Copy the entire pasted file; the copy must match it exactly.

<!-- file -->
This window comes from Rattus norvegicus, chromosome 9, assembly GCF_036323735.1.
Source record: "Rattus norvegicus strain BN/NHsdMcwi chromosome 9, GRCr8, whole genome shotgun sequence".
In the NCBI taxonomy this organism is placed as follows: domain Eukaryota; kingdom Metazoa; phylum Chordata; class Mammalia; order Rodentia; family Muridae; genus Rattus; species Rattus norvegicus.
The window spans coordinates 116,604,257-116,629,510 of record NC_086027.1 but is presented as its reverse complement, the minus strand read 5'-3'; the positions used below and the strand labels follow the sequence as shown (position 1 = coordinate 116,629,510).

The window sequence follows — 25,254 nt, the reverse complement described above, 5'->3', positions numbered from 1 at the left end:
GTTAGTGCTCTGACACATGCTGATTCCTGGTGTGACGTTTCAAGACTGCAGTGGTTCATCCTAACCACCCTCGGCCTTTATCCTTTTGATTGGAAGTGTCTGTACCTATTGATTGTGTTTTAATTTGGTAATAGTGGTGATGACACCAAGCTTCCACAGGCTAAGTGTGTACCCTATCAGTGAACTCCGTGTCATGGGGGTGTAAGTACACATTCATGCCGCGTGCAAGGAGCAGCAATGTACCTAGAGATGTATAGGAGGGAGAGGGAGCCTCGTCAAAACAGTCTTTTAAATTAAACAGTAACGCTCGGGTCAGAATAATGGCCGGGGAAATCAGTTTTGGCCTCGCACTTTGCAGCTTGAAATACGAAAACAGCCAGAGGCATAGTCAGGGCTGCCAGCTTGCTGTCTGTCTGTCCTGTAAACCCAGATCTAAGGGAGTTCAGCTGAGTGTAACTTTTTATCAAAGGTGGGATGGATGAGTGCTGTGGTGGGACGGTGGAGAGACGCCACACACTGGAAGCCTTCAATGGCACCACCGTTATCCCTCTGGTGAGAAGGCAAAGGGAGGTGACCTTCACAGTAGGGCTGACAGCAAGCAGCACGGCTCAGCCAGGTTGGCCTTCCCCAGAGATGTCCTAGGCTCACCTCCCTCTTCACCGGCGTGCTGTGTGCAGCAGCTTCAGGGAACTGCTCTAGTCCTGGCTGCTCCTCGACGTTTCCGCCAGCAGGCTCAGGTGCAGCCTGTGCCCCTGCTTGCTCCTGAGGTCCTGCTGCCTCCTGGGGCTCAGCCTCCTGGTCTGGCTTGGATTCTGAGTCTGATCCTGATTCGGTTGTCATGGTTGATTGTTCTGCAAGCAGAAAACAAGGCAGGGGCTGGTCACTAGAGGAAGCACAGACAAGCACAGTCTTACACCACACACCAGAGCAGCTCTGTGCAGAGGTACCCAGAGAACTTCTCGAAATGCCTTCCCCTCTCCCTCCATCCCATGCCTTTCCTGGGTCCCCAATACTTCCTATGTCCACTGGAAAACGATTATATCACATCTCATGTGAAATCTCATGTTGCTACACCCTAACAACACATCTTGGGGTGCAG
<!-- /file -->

This window comes from Rattus norvegicus, chromosome 9, assembly GCF_036323735.1.
Source record: "Rattus norvegicus strain BN/NHsdMcwi chromosome 9, GRCr8, whole genome shotgun sequence".
In the NCBI taxonomy this organism is placed as follows: domain Eukaryota; kingdom Metazoa; phylum Chordata; class Mammalia; order Rodentia; family Muridae; genus Rattus; species Rattus norvegicus.
The window spans coordinates 116,604,257-116,629,510 of record NC_086027.1 but is presented as its reverse complement, the minus strand read 5'-3'; the positions used below and the strand labels follow the sequence as shown (position 1 = coordinate 116,629,510).

The window sequence follows — 25,254 nt, the reverse complement described above, 5'->3', positions numbered from 1 at the left end:
GTTAGTGCTCTGACACATGCTGATTCCTGGTGTGACGTTTCAAGACTGCAGTGGTTCATCCTAACCACCCTCGGCCTTTATCCTTTTGATTGGAAGTGTCTGTACCTATTGATTGTGTTTTAATTTGGTAATAGTGGTGATGACACCAAGCTTCCACAGGCTAAGTGTGTACCCTATCAGTGAACTCCGTGTCATGGGGGTGTAAGTACACATTCATGCCGCGTGCAAGGAGCAGCAATGTACCTAGAGATGTATAGGAGGGAGAGGGAGCCTCGTCAAAACAGTCTTTTAAATTAAACAGTAACGCTCGGGTCAGAATAATGGCCGGGGAAATCAGTTTTGGCCTCGCACTTTGCAGCTTGAAATACGAAAACAGCCAGAGGCATAGTCAGGGCTGCCAGCTTGCTGTCTGTCTGTCCTGTAAACCCAGATCTAAGGGAGTTCAGCTGAGTGTAACTTTTTATCAAAGGTGGGATGGATGAGTGCTGTGGTGGGACGGTGGAGAGACGCCACACACTGGAAGCCTTCAATGGCACCACCGTTATCCCTCTGGTGAGAAGGCAAAGGGAGGTGACCTTCACAGTAGGGCTGACAGCAAGCAGCACGGCTCAGCCAGGTTGGCCTTCCCCAGAGATGTCCTAGGCTCACCTCCCTCTTCACCGGCGTGCTGTGTGCAGCAGCTTCAGGGAACTGCTCTAGTCCTGGCTGCTCCTCGACGTTTCCGCCAGCAGGCTCAGGTGCAGCCTGTGCCCCTGCTTGCTCCTGAGGTCCTGCTGCCTCCTGGGGCTCAGCCTCCTGGTCTGGCTTGGATTCTGAGTCTGATCCTGATTCGGTTGTCATGGTTGATTGTTCTGCAAGCAGAAAACAAGGCAGGGGCTGGTCACTAGAGGAAGCACAGACAAGCACAGTCTTACACCACACACCAGAGCAGCTCTGTGCAGAGGTACCCAGAGAACTTCTCGAAATGCCTTCCCCTCTCCCTCCATCCCATGCCTTTCCTGGGTCCCCAATACTTCCTATGTCCACTGGAAAACGATTATATCACATCTCATGTGAAATCTCATGTTGCTACACCCTAACAACACATCTTGGGGTGCAG